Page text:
828 F.2d 1378
Scott A. WALKER, Petitioner-Appellant,
Roger ENDELL, Director, of the Alaska Department of
United States Court of Appeals,
Argued and Submitted May 4, 1987.
Decided Sept. 23, 1987.
William P. Bryson, and Walter Share, Anchorage, Alaska, for petitioner-appellant.
David Mannheimer, Asst. Atty. Gen., Anchorage, Alaska, and Ronald W. Lorensen, Acting Atty. Gen., Juneau, Alaska, for respondent-appellee.
Appeal from the United States District Court for the District of Alaska.
Before FLETCHER, BOOCHEVER and NORRIS, Circuit Judges.
FLETCHER, Circuit Judge:
Scott Walker filed this habeas petition claiming that the following errors violated his right to due process: requiring him to prove duress by a preponderance of the evidence; failing to instruct the jury on the meaning of recklessness, proof of which negates the duress defense; and instructing the jury to view "accomplice testimony" with distrust. He also claimed that punishing him cumulatively for robbery and two kidnappings, which arose out of the same transaction, violated the double jeopardy clause; and that sentencing him to a lengthy prison term was the equivalent of sentencing him for murder, a charge of which he was acquitted, in violation of his fifth and sixth amendment rights. The district court, adopting the recommendation of the magistrate, denied the petition. We affirm.
On May 13, 1981, Walker, along with Dale Willhite and Timothy Hopkins, entered the Anchorage home of Mildred Walatka and her son, Herbert Oakley. According to Walker, the group's intent was to steal a coin collection, which Walker knew to be in the residence. Each of the three codefendants was armed. Walker stated that he was surprised when Oakley answered the door, so as prearranged he feigned car problems, planning to leave without further incident. Walker testified that Hopkins then changed the plan and they remained in the house. It was uncontroverted that while the burglars were in the house, Willhite drew his gun, and ivory and jewelry were taken.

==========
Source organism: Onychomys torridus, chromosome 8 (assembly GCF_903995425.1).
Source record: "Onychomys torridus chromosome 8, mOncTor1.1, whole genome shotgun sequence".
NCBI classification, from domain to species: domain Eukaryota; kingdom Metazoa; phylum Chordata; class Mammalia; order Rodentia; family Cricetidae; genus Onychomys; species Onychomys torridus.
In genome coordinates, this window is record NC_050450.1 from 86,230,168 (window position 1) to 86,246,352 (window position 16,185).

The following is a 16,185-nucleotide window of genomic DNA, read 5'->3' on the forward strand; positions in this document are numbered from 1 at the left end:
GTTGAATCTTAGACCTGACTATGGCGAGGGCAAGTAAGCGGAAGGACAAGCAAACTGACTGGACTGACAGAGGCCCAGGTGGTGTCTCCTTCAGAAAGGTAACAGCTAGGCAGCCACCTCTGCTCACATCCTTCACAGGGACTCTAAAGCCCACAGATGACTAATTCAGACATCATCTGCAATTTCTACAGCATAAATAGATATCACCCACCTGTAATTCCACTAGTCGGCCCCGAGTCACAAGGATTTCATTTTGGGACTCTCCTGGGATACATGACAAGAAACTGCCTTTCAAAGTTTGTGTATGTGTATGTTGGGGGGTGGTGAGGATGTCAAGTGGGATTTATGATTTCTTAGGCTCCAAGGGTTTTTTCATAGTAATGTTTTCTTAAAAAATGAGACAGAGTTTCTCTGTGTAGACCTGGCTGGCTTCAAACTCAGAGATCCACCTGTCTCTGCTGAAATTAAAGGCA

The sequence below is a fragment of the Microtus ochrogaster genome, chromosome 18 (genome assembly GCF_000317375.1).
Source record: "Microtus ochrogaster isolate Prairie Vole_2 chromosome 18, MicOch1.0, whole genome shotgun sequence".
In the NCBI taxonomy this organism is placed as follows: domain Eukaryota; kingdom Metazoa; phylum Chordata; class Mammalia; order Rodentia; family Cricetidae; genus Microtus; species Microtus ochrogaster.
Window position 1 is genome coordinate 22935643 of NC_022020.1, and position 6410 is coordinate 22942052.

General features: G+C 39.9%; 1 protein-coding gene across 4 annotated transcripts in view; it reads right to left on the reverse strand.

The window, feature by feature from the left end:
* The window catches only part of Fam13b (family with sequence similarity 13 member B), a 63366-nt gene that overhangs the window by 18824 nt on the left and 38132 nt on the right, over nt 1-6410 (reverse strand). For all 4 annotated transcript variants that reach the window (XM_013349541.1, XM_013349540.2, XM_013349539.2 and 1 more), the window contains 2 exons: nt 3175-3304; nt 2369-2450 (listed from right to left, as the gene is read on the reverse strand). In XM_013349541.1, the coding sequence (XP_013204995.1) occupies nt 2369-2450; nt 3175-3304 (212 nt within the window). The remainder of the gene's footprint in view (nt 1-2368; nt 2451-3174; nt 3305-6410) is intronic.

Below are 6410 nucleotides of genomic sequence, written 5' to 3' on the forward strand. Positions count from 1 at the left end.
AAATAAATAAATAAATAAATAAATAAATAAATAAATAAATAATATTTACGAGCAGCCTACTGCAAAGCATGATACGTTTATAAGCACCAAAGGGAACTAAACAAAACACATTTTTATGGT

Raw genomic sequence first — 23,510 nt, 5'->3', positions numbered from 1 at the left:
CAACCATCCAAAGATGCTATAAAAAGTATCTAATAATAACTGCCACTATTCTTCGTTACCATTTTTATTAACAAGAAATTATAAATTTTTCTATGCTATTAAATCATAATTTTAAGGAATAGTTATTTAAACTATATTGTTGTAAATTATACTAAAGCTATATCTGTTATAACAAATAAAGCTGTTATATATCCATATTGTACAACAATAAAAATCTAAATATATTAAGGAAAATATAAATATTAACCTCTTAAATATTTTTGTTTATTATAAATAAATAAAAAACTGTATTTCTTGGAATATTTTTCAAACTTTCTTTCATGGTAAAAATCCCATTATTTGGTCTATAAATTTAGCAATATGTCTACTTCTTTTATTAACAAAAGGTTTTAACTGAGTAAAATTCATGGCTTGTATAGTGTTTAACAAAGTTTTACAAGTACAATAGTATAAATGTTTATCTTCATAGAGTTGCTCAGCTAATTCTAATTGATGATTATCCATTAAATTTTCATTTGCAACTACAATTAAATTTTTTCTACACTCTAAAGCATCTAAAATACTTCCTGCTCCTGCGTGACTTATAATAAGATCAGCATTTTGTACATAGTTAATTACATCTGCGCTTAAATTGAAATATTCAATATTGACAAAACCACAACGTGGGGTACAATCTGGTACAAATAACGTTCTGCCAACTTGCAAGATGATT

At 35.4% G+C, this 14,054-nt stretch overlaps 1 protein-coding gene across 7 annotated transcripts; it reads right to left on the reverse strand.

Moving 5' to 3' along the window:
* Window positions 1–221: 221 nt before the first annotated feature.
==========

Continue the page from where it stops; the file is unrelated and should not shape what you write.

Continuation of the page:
At gunpoint, Walatka and Oakley were then forced into their own car. With Walker driving, the five went to Walatka's bank, where she was forced to remove $600 from her account. Again with Walker at the wheel, the burglars took Walatka and Oakley away from the city, where both were shot to death. Walker assisted in hiding the bodies after the homicides.
At trial, Walker claimed that all of his actions after the feigned telephone call in the Walatka residence were motivated by a fear for his own safety and that of the two victims. He testified that he knew Hopkins had killed an accomplice when he "chickened out" in a prior burglary. Walker further testified that they were armed only because Hopkins had said a contract had been taken out on their lives. He denied shooting either Oakley or Walatka, and testified that he intended for them to remain unharmed. Willhite, who was granted immunity in return for testimony against Walker, also testified that Hopkins changed the plan by drawing his gun, and that Willhite feared Hopkins.
Walker was tried on charges of theft, burglary, robbery, two counts of kidnapping, and two counts of murder. At trial, he admitted the theft and burglary charges, and was convicted on both. The jury apparently accepted some, but not all of his controverted testimony, because he was found not guilty on either count of murder, but was convicted of robbery and both counts of kidnapping.
Judge Buckalew sentenced Walker to a cumulative term of 89 years in prison. The Alaska Court of Appeals affirmed in a published opinion, Walker v. State, 674 P.2d 825 (Alaska Ct.App.1983). After the Alaska Supreme Court chose not to exercise its discretionary review, Walker filed this petition for habeas corpus, challenging the kidnapping and robbery convictions.
Walker contends that by requiring him to prove duress by a preponderance of the evidence, the trial court and the Alaska statute, A.S. 11.81.440(a), impermissibly shifted the burden of proof on intent, in violation of due process. Due process requires that the prosecution prove every element of a crime beyond a reasonable doubt. Patterson v. New York, 432 U.S. 197, 97 S.Ct. 2319, 53 L.Ed.2d 281 (1977); Mullaney v. Wilbur, 421 U.S. 684, 95 S.Ct. 1881, 44 L.Ed.2d 508 (1975). If a defense negates an element of the crime, rather than mitigates culpability once guilt is proven, it is unconstitutional to put the burden of proof on the defendant. Takacs v. Engle, 768 F.2d 122, 125 (6th Cir.1985). The issue, then, is whether proof of duress necessarily entails disproof of the intent elements of the crimes of robbery and kidnapping under Alaska state law.
Walker argues that an element of the crimes of robbery and kidnapping is "criminal intent," and that duress is merely the flip side of this element. His argument takes two courses: he argues, first, that under Alaska law, criminal intent is an element of the crimes, and second, that, even if criminal intent is not acknowledged as an element by the Alaska law, due process requires that criminal intent be established by the government. We reject both arguments.